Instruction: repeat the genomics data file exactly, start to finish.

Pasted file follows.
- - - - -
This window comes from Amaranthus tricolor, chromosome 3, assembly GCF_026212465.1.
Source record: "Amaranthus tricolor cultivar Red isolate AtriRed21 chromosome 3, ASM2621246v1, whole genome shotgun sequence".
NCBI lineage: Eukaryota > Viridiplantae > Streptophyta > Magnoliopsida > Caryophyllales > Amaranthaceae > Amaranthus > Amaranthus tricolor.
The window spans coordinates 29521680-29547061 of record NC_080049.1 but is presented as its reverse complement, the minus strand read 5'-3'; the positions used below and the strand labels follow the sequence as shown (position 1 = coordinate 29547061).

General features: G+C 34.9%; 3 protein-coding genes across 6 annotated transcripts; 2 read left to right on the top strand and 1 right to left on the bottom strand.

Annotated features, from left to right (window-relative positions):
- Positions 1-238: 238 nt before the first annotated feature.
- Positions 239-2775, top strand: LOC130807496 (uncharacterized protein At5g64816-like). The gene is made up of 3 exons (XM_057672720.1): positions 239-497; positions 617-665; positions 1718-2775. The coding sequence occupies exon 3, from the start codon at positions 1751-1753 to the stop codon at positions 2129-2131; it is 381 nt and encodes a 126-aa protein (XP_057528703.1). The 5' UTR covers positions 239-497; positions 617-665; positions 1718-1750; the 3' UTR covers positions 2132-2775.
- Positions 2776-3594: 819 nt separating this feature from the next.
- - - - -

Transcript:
This window comes from Amaranthus tricolor, chromosome 3, assembly GCF_026212465.1.
Source record: "Amaranthus tricolor cultivar Red isolate AtriRed21 chromosome 3, ASM2621246v1, whole genome shotgun sequence".
NCBI lineage: Eukaryota > Viridiplantae > Streptophyta > Magnoliopsida > Caryophyllales > Amaranthaceae > Amaranthus > Amaranthus tricolor.
The window spans coordinates 29521680-29547061 of record NC_080049.1 but is presented as its reverse complement, the minus strand read 5'-3'; the positions used below and the strand labels follow the sequence as shown (position 1 = coordinate 29547061).

General features: G+C 34.9%; 3 protein-coding genes across 6 annotated transcripts; 2 read left to right on the top strand and 1 right to left on the bottom strand.

Annotated features, from left to right (window-relative positions):
- Positions 1-238: 238 nt before the first annotated feature.
- Positions 239-2775, top strand: LOC130807496 (uncharacterized protein At5g64816-like). The gene is made up of 3 exons (XM_057672720.1): positions 239-497; positions 617-665; positions 1718-2775. The coding sequence occupies exon 3, from the start codon at positions 1751-1753 to the stop codon at positions 2129-2131; it is 381 nt and encodes a 126-aa protein (XP_057528703.1). The 5' UTR covers positions 239-497; positions 617-665; positions 1718-1750; the 3' UTR covers positions 2132-2775.
- Positions 2776-3594: 819 nt separating this feature from the next.